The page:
Woman Agrees to Ban on Pet Ownership

Ruth Knueven, 82, stood by last week as a code official posted a sign designating her Mount Vernon home unsafe.
Ruth Knueven, 82, stood by last week as a code official posted a sign designating her Mount Vernon home unsafe. (Photos By Jahi Chikwendiu -- The Washington Post)
By Leef Smith
Washington Post Staff Writer
Tuesday, July 19, 2005

A Fairfax County woman who hoarded 488 cats was declared an unfit pet owner yesterday after agreeing to the terms of a civil petition that bars her from owning animals again.

After consulting outside the General District courtroom with her family, Ruth Knueven, 82, approached the bench with her son at her side.

"We will agree to the petition, your honor," Knueven's son told Judge Thomas Gallahue.

Knueven asked the judge whether she could make a statement, saying, "There's a long story to this." But Gallahue advised her that it was not a good idea because she still faces five misdemeanor charges stemming from the hundreds of cats -- 222 of them dead -- found last week at her Mount Vernon home and her daughter's Burke townhouse.

At the brief hearing, Knueven wore dark sunglasses inside the courtroom and sat flanked by her family before her case was called. Asked by Gallahue how she wanted to proceed with the petition, she told him, "I don't know what to do."

Walking back to where her husband was sitting for a quick consultation, she tried to reassure him, saying: "It's okay. It's not as bad as it looks."

Knueven's son, who was not identified by name, declined to comment after the hearing.

Knueven has been charged with two counts of failing to care for her animals as well as a charge of failing to properly dispose of cats found in her home.

She also faces a charge of obstructing justice, police said, because she tampered with traps that animal control officers set to round up the feral cats still hiding in her home. Another charge, cruelty to animals, stems from the death of one of the cats, police said.

A court date has been set for Oct. 19, at which time police plan to ask the judge to order a mental evaluation for Knueven and issue a court order allowing them to conduct periodic follow-ups to make sure more cats aren't piling up inside her home.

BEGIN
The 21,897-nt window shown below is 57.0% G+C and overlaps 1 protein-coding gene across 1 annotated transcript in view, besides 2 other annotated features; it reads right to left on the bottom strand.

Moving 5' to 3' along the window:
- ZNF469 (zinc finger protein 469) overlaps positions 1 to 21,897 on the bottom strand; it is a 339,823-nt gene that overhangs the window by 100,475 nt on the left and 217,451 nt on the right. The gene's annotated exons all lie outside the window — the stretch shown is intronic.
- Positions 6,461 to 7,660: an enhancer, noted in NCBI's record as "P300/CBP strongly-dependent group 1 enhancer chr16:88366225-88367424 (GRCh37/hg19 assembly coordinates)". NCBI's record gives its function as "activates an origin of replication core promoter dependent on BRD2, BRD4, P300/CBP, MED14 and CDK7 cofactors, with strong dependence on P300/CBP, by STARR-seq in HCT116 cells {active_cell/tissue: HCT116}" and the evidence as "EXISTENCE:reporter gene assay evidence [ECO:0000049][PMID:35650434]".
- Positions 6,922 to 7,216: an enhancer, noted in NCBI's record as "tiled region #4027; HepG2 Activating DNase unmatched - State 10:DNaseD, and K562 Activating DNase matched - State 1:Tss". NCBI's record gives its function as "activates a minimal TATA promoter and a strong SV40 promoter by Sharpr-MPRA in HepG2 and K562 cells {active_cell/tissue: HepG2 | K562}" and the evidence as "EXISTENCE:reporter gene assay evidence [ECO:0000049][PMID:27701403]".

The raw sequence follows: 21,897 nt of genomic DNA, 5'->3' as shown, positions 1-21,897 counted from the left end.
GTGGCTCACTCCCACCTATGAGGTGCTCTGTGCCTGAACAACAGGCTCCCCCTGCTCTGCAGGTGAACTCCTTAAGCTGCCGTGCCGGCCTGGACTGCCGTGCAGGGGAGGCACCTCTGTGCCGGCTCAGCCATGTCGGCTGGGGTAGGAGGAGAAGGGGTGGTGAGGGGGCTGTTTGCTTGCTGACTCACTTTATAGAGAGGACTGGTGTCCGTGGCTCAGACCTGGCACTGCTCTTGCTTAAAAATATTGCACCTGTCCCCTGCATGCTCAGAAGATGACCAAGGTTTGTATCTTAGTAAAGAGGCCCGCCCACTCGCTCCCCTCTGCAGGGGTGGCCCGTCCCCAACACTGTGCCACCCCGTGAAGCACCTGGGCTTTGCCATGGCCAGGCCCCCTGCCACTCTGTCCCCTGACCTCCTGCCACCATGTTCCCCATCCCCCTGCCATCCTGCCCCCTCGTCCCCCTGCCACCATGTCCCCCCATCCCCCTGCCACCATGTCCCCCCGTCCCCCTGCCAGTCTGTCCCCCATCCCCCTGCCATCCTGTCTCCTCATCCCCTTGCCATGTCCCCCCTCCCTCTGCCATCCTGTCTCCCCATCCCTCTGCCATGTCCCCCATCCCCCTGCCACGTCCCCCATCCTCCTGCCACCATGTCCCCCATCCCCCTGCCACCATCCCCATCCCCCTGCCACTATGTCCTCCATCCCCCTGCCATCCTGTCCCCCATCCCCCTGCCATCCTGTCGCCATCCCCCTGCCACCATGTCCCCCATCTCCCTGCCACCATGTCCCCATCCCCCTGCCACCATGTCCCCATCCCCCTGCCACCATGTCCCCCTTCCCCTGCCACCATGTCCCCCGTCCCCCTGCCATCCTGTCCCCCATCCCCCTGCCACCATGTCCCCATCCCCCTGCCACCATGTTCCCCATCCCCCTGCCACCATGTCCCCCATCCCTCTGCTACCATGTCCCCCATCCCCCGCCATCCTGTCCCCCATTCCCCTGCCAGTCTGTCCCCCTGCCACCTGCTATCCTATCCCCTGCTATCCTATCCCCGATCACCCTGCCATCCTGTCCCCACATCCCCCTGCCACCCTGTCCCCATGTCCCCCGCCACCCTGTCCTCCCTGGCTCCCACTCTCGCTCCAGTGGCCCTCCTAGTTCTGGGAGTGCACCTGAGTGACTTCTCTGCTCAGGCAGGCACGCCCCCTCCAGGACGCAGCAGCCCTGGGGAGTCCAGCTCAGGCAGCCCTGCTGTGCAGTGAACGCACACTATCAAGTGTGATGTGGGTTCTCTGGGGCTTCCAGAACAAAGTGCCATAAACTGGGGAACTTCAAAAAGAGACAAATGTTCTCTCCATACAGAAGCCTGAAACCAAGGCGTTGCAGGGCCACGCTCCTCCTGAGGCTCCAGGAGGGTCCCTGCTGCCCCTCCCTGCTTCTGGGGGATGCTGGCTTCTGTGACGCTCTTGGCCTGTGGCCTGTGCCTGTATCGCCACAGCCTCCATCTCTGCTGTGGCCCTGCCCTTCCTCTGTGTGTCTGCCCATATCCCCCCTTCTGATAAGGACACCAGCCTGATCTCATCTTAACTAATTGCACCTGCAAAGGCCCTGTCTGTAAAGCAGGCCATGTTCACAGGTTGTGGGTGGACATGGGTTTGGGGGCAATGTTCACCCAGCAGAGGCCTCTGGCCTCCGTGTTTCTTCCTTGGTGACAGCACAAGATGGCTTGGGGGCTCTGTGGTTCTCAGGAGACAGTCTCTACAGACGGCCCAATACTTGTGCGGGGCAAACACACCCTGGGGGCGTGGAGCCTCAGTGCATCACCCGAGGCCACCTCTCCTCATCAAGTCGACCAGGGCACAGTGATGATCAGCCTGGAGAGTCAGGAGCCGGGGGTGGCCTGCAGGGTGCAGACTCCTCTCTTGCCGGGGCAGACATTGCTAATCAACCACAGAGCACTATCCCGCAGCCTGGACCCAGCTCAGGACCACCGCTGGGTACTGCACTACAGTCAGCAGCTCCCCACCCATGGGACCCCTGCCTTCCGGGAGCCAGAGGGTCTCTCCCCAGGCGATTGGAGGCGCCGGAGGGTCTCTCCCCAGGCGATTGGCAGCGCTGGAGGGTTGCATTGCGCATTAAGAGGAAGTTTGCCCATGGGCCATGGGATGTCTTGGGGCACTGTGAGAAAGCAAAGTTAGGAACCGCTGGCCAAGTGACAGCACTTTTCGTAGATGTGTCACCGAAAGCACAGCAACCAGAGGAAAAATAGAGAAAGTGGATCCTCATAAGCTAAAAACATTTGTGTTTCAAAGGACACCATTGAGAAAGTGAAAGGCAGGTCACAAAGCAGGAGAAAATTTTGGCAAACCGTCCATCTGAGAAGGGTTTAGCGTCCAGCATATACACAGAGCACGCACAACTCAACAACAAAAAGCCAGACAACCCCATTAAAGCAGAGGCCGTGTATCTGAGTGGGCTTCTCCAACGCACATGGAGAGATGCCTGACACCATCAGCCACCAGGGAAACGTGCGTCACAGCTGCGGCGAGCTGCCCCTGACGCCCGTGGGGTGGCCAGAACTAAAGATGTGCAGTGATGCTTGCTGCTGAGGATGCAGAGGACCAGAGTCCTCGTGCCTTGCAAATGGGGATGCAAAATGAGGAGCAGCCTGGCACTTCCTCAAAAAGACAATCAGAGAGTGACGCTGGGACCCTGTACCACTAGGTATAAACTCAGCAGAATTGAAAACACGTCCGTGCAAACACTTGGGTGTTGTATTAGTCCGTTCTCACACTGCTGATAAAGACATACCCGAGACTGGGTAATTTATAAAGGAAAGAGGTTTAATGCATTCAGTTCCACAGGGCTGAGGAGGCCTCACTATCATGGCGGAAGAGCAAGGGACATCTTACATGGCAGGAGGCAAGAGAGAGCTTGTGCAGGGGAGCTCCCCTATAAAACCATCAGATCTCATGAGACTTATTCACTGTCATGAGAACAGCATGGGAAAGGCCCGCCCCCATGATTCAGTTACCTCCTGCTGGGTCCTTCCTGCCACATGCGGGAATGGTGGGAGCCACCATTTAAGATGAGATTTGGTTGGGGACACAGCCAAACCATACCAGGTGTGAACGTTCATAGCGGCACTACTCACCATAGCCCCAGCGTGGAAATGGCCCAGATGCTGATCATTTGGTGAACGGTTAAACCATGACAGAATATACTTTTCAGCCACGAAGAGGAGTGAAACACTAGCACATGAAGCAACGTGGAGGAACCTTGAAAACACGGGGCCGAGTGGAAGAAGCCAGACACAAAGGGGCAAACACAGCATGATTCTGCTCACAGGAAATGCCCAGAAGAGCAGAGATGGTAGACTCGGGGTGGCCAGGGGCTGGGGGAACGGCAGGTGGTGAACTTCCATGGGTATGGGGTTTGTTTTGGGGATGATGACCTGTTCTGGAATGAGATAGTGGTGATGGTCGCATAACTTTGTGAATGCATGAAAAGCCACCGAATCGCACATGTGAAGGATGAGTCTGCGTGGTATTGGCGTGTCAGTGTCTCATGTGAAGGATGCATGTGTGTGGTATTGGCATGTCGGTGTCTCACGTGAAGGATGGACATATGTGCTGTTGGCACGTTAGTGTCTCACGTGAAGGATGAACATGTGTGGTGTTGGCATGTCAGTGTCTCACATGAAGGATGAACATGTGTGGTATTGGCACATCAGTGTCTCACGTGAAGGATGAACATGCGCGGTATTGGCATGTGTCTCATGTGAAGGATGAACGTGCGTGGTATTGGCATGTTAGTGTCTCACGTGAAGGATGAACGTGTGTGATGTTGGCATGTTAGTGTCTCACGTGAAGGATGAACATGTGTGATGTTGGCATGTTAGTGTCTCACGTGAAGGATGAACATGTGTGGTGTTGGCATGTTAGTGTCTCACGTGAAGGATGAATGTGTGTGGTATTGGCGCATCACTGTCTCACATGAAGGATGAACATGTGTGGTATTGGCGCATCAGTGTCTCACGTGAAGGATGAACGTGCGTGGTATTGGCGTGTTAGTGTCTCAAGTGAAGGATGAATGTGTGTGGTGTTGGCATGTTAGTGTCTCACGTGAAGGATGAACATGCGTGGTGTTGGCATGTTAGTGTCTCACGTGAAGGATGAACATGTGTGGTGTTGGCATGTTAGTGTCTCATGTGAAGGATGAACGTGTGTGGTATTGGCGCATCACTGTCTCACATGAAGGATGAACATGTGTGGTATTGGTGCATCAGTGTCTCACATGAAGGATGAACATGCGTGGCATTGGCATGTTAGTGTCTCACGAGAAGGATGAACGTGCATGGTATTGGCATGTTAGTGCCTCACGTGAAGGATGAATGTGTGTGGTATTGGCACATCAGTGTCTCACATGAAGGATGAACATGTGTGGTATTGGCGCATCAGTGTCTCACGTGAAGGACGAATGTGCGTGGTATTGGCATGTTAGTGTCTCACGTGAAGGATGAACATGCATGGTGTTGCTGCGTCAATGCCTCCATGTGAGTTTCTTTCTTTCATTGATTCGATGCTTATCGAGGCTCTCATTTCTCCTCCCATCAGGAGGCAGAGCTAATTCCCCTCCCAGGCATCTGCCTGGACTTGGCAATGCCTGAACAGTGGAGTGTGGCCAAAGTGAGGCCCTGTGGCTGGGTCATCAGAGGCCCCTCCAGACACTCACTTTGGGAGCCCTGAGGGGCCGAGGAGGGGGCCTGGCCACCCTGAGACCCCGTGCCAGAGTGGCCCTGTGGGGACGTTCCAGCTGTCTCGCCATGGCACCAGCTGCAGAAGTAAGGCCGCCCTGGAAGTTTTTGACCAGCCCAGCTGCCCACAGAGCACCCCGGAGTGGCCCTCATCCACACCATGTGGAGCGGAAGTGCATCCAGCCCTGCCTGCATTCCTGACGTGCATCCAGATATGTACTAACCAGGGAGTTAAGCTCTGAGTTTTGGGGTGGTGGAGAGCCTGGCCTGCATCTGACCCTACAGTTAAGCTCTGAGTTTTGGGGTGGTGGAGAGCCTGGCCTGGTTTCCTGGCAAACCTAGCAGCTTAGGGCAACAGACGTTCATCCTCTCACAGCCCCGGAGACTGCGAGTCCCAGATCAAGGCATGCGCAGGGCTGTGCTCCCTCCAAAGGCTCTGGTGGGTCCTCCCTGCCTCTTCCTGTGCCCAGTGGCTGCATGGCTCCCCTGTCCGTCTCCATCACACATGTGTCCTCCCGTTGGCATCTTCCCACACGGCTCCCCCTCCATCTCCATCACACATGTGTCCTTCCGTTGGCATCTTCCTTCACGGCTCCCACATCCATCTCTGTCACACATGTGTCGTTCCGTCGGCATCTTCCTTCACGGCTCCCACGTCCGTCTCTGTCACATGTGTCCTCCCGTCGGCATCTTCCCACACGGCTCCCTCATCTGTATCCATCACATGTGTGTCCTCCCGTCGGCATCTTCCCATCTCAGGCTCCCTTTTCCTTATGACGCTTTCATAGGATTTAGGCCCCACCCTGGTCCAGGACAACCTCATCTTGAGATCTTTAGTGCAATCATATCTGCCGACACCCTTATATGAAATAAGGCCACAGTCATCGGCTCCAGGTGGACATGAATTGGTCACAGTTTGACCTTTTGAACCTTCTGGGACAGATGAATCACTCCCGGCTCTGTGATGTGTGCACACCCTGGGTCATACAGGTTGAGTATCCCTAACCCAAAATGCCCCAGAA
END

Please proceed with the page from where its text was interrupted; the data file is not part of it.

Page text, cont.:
It was the second time since 2001 that police have taken more than 100 felines from her.

This time, on July 8, police were summoned to Knueven's home on Ludgate Drive when neighbors complained of a strong odor. According to court records, Knueven was reluctant to surrender her cats and worked with her daughter, Karen Forrest, 57, to hide them as investigators were combing the Mount Vernon home.

Police returned to the home July 11 to check the traps they had set and found them empty. What investigators did find were seven cat carriers stashed in the backyard bushes crammed with 33 cats -- one of them dead. They believed Knueven was attempting to hide the animals from police and accidentally killed one, according to court records.

Police cited Knueven's resistance to give up the animals as the reason for searching Forrest's townhouse on Lakepointe Drive on Wednesday night. Inside they found 38 adult cats, 9 kittens and 134 dead felines. Police said they have expanded their investigation to include Forrest.

Like Knueven's home, Forrest's townhouse sustained extensive damage to the floors, walls and plumbing and was largely coated in animal waste. Both homes have been declared unfit for habitation until extensive repairs are made at a cost of many thousands of dollars, officials said.

Officials said the damage appeared to have occurred over a long period, leading police to conclude that Knueven was using the Burke townhouse as a second location where she kept her growing collection of feral cats. Nearly all the cats were undomesticated and suffered from contagious respiratory problems, officials said. All but eight were euthanized.

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